A time series is a sequence of observations collected through time. Time series data are regularly collected in many fields, including economics, finance and environmental sciences. This course will focus on the fundamental concepts required for the description, modelling and forecasting of time series data. An introduction to the theoretical foundation of time series models will also be provided. Topics to be covered include: descriptive methods, linear and non-linear time series models, tools for model identification and estimation, and spectral analysis.


The revision class (for both Time Series and Monte Carlo Inference) will take place in MR5 from 1400-1600 on 13 May 2015 (Wednesday). We will disucss last year's examination paper, which can be found here.


This course consists of 12 lectures. It is the first half of the Part III course Time Series and Monte Carlo Inference. Students who take this course must also take the second half Monte Carlo Inference for the examination.

The official syllabus of this course can be found here.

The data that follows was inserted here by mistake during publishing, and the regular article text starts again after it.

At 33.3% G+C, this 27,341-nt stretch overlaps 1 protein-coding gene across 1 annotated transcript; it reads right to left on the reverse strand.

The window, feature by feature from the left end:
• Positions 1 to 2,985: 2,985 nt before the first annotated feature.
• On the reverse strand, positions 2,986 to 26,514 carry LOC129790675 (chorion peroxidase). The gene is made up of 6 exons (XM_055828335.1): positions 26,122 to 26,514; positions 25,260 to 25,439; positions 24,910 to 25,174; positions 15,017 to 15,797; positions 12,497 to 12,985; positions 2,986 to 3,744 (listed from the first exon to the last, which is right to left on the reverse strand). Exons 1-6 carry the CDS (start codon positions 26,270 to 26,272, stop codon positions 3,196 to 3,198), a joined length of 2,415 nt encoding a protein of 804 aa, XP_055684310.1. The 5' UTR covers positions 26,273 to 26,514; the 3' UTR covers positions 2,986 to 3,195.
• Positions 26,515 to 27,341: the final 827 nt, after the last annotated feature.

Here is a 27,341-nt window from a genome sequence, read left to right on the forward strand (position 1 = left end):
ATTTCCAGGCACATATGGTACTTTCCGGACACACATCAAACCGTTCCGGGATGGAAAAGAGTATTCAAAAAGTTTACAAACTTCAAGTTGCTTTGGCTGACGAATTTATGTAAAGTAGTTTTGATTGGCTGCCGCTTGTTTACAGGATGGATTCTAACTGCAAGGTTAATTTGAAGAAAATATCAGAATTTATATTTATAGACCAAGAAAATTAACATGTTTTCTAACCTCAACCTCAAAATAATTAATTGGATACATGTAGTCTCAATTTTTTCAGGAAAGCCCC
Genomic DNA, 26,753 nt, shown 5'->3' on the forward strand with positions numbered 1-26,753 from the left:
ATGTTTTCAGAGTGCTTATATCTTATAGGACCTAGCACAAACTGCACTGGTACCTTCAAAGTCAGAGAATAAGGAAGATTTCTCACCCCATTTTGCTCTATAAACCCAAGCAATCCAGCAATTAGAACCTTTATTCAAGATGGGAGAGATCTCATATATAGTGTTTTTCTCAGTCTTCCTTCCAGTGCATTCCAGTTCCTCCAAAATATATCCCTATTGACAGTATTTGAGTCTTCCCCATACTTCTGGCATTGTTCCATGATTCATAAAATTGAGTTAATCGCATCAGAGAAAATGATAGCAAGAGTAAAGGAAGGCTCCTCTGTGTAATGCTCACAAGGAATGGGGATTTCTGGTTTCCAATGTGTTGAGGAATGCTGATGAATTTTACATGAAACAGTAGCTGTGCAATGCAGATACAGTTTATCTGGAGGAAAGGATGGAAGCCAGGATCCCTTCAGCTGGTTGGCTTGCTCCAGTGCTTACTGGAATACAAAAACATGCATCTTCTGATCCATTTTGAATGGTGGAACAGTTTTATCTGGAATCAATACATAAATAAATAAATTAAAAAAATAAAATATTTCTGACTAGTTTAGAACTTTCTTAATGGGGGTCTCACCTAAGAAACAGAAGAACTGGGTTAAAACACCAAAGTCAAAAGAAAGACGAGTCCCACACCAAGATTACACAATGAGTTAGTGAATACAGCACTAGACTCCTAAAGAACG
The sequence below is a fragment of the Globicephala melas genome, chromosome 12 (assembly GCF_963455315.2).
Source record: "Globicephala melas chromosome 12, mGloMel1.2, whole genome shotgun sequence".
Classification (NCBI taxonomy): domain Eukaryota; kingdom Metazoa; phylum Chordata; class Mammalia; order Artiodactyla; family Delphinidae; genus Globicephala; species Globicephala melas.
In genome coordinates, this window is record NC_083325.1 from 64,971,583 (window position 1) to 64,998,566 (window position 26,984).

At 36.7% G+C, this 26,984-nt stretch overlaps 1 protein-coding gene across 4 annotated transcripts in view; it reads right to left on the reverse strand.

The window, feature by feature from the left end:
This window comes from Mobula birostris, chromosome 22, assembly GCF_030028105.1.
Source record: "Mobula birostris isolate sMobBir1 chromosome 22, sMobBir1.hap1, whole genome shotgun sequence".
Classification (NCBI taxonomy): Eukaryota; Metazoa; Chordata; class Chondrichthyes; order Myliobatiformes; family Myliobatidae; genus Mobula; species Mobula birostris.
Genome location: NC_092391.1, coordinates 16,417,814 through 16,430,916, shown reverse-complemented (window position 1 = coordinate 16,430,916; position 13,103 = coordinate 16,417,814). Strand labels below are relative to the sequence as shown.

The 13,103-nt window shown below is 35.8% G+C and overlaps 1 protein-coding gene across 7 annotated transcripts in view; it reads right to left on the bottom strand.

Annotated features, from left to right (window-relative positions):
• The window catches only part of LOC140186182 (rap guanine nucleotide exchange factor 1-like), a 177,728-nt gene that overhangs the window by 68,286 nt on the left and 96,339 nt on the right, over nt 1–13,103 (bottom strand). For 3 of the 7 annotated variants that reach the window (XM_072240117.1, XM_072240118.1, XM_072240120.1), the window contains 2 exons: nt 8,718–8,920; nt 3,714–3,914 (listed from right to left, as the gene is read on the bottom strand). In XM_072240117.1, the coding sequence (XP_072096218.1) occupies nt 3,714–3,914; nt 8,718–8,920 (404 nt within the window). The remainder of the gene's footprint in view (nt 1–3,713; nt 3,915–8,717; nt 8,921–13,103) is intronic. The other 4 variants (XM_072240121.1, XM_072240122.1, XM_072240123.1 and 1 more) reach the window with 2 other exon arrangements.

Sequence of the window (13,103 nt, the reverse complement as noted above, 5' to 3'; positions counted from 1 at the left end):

Lecture Slides / Summaries

The proofs are not included in the slides or summaries.

Other (more general) topics covered in this course include correlation and causation, and regression to the mean.

Example Sheets and Solutions

Statistical software - R

Recommended Books

Past Lecture Notes

Prof. Richard Weber taught this course in 2001. You may find his lecture notes helpful.

Prof. Robert Gramacy taught this course in 2010. He made some interesting R demos, which can be found here.

NB. Topics on non-linear time series models (such as ARCH and GARCH) are not covered in the above-mentioned sources.

Teaching Feedback

If you have any comments and/or questions about this course, you can send them to me (anonymously if you wish) using the form below. In particular,

please let me know so that I can make adjustments accordingly in the next lecture.

Yining Chen, last update: 4 Feb 2015